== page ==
Or REULRR. Or the Retained EU Law (Revocation and Reform) Bill, introduced into Parliament on 22 September 2022. A Bill which I was only vaguely aware of until Nicola Gooch’s excellent blog post What Truss did on my holidays: It’s much more than ‘just’ the mini budget…. (26 September 2022).
As Nicola explains:
“If passed, REULRR will effectively sweep away any and all EU laws that the Government hasn’t actively decided to keep.
It does this by:
- Repealing EU derived laws by the end of 2023. The government will be able to extend that deadline to 23 June 2026 (the tenth anniversary of the Brexit referendum) but can’t further extend it.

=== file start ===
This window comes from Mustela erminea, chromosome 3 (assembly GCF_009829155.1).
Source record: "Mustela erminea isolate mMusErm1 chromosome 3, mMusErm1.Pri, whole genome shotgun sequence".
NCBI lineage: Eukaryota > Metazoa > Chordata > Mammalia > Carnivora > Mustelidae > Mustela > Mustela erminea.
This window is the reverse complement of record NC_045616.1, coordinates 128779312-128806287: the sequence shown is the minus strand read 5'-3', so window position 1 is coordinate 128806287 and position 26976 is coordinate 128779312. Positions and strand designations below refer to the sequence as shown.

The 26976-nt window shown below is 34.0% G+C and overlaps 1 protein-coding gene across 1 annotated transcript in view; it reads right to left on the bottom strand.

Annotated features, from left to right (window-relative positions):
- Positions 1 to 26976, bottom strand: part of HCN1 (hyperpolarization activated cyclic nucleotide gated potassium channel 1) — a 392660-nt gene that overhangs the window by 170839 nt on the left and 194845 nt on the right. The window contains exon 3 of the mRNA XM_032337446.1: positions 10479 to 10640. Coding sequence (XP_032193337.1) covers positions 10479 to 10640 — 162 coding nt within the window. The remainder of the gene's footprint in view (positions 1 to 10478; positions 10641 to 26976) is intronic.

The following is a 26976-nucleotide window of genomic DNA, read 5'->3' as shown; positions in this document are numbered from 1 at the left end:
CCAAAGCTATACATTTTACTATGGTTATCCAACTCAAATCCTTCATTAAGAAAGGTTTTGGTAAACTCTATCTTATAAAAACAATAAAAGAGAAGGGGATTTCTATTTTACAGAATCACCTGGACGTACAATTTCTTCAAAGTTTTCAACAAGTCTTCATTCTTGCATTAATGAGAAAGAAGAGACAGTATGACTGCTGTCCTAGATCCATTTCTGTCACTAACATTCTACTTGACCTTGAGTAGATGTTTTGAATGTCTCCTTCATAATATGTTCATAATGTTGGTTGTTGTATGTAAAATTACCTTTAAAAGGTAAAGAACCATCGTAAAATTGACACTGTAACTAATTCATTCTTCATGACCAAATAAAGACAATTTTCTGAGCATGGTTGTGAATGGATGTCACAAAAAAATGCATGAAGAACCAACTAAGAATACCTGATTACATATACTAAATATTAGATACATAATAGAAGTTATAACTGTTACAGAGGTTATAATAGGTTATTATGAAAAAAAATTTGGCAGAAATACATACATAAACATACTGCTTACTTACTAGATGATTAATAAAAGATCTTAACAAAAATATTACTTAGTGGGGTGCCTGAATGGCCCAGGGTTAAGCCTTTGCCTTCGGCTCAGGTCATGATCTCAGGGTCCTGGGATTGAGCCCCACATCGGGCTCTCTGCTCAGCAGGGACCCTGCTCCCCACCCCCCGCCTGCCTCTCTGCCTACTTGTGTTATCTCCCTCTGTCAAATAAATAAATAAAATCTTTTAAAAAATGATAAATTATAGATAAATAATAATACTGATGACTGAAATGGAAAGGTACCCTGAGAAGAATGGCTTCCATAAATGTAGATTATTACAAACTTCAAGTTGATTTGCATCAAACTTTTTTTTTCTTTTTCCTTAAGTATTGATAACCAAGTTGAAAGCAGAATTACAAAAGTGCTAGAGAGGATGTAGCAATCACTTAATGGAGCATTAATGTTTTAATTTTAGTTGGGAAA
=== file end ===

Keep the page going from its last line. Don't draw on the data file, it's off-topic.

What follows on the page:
- Repealing the principle of supremacy of EU law by the end of 2023. Currently, any EU decision reached before 1 January 2021 is binding on UK courts unless the government departs from it. However, this bill will subjugate all EU law in favour of UK law by default.
- Repealing directly effective EU law rights and obligations in UK law by the end of 2023; and
- Establishing a new priority rule requiring retained direct EU legislation to be interpreted and applied consistently with domestic legislation.”
She discussed this further at our clubhouse Planning Law Unplanned session last week on the Growth Plan, which Sam Stafford has now trimmed neatly into a 50 Shades of Planning podcast:
You will remember that the European Union Withdrawal Act 2018 had the effect of retaining, post Brexit, EU-derived domestic legislation such as the regulations in relation to environmental impact assessment, strategic environmental impact and conservation of habitats, leaving it to Parliament in due course to determine the extent to which the legislation should subsequently be repealed or amended.